- Microsoft is engrossed in negotiations with Yahoo; also they have become primarily a business software company built on their operating system cash cow. Yes they have their OCS/LCS offerings for larger enterprises and internal “startups’” such as their successful Response Point small business PBX but nothing to provide underlying world class communications platform infrastructure.
- An IPO taps the rather large cash balances many (of the smarter) investment firms have been building as a result of investment sell-offs over the past several months
- An IPO allows Skype to operate independently with a minimum potential for channel conflicts with the current and potential business partners and customers who can take advantage of a communications software platform
Why in 2010?
- To allow the new executive team to demonstrate continued performance improvements in the execution of their strategy. Most investment firms will want to see four to six quarters of meeting guidance, under this team, along with continued growth towards the 2011 $1B revenue guidance and EBIDTA above 20%.
- To increase the IPO valuation based on actual 2009 performance as opposed to “guidance”. eBay would certainly like to recover, at a minimum, the post-write-down Skype valuation currently on its books (approximately $1.7 billion).
- To provide time for resolution of an outstanding patent licensing issue with respect to Skype’s basic architecture.
What could be stumbling blocks?
- Failure to reach a resolution of the current patent licensing dispute with Joltid. If eBay were to lose the case there would have to be questions asked about the due diligence taken at the time of eBay’s Skype acquisition in September, 2005.
- An acceptable offer from other third parties. But who’s up to the task? And who would find acquiring Skype to have appropriate synergies?
- Failure to provide continued financial performance consistent with the 2011 revenue goal. (eBay’s Q1-2009 results will be reported next Wednesday, along with an earnings call.)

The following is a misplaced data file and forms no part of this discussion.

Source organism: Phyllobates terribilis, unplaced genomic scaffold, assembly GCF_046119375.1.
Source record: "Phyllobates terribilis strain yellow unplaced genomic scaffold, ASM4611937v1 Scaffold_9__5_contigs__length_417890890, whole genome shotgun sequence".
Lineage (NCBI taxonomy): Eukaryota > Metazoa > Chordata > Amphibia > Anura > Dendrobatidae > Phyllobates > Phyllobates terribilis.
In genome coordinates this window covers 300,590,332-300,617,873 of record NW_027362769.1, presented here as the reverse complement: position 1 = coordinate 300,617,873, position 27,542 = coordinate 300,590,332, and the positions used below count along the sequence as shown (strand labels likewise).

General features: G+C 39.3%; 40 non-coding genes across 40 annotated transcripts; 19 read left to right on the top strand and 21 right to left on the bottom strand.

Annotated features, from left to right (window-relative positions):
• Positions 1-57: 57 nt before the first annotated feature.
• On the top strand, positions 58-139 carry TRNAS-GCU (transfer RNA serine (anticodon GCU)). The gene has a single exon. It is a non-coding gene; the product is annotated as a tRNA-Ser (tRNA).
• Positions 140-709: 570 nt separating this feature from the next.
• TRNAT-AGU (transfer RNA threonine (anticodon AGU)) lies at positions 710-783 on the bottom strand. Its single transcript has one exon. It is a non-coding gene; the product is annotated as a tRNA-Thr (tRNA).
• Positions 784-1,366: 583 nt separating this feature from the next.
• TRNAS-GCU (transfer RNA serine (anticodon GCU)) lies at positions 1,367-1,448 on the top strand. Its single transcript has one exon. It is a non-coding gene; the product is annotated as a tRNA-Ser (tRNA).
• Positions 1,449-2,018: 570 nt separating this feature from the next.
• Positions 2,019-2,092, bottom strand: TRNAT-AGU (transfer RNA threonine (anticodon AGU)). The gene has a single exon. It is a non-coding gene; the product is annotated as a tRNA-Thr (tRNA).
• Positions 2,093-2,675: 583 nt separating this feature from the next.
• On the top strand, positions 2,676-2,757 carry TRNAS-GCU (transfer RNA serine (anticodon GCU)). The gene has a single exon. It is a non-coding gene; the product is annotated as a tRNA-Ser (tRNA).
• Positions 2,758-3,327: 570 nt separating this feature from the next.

- Om points out the need for any Skype acquisition or spin-off to remain under the leadership of the new executive team:
If Niklas and Janus do indeed pull it off, I would have one piece of advice for them: keep Skype CEO Josh Silverman around, preferably in the current role. They should focus on technology, vision and strategy for the company.
- Could Niklas and Janus leverage the patent dispute to acquire Skype on a lower valuation?
- A Skype IPO is not going to be the trigger of another hot IPO market. It’s a more traditional IPO of spinning off a segment of a business that has demonstrated success, can generate appropriate cash flow and is better off being independent of any “parent” company.
- Will Skype start to issue more detailed data on usage? Once again, Skype needs to report “real users” such as how many of the over 400 million Skype accounts actually made a call in the previous quarter. Hopefully SEC regulations will require more explicit revelation of “real user data”.
- Will eBay sell all, or only a portion of, its shares in Skype? By retaining some ownership they would demonstrate their support of Skype as an independent business as well as profit further from any future share price growth.
As former New York Yankee catcher Yogi Berra once said: “It ain’t over ‘til it’s over”.
Update: During an analyst conference April 16, 2009 eBay CFO Bob Swan said that eBay will remain a “significant” shareholder of Skype but indicated the proposed IPO is the first stage of a plan to “fully separate Skype”. CEO John Donahoe commented to the effect that, should eBay in the interim receive an unsolicited offer, it would be evaluated against the benefits of proceeding with the IPO.
- Phil Wolff, Skype Journal: eBay makes a market in Skype stock provides several links to other bloggers’ comments.
- Jason Harris, Techcraver: Skype To Be Spun Off, Makes Plans for IPO.
- Hudson Barton; Ckipe: Why Skype is being IPO’d.